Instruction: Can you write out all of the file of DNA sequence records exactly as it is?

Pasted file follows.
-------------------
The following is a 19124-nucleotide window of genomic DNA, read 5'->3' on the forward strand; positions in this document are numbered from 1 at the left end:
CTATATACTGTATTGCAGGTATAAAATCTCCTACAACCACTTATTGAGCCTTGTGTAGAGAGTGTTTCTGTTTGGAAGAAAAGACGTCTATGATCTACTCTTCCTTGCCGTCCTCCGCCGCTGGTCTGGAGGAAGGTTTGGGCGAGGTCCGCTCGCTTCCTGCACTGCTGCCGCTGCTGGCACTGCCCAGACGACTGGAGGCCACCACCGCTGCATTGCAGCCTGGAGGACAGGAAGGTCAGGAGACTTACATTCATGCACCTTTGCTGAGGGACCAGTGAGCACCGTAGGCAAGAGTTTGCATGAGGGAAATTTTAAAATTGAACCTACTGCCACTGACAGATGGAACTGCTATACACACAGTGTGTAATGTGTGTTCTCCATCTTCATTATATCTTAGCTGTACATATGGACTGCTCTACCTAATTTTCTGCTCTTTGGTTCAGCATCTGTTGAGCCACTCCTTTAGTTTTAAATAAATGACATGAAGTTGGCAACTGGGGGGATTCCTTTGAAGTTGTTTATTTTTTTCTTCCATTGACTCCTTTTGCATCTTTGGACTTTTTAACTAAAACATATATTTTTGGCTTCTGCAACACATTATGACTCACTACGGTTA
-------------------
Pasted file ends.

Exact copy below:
The following is a 19124-nucleotide window of genomic DNA, read 5'->3' on the forward strand; positions in this document are numbered from 1 at the left end:
CTATATACTGTATTGCAGGTATAAAATCTCCTACAACCACTTATTGAGCCTTGTGTAGAGAGTGTTTCTGTTTGGAAGAAAAGACGTCTATGATCTACTCTTCCTTGCCGTCCTCCGCCGCTGGTCTGGAGGAAGGTTTGGGCGAGGTCCGCTCGCTTCCTGCACTGCTGCCGCTGCTGGCACTGCCCAGACGACTGGAGGCCACCACCGCTGCATTGCAGCCTGGAGGACAGGAAGGTCAGGAGACTTACATTCATGCACCTTTGCTGAGGGACCAGTGAGCACCGTAGGCAAGAGTTTGCATGAGGGAAATTTTAAAATTGAACCTACTGCCACTGACAGATGGAACTGCTATACACACAGTGTGTAATGTGTGTTCTCCATCTTCATTATATCTTAGCTGTACATATGGACTGCTCTACCTAATTTTCTGCTCTTTGGTTCAGCATCTGTTGAGCCACTCCTTTAGTTTTAAATAAATGACATGAAGTTGGCAACTGGGGGGATTCCTTTGAAGTTGTTTATTTTTTTCTTCCATTGACTCCTTTTGCATCTTTGGACTTTTTAACTAAAACATATATTTTTGGCTTCTGCAACACATTATGACTCACTACGGTTA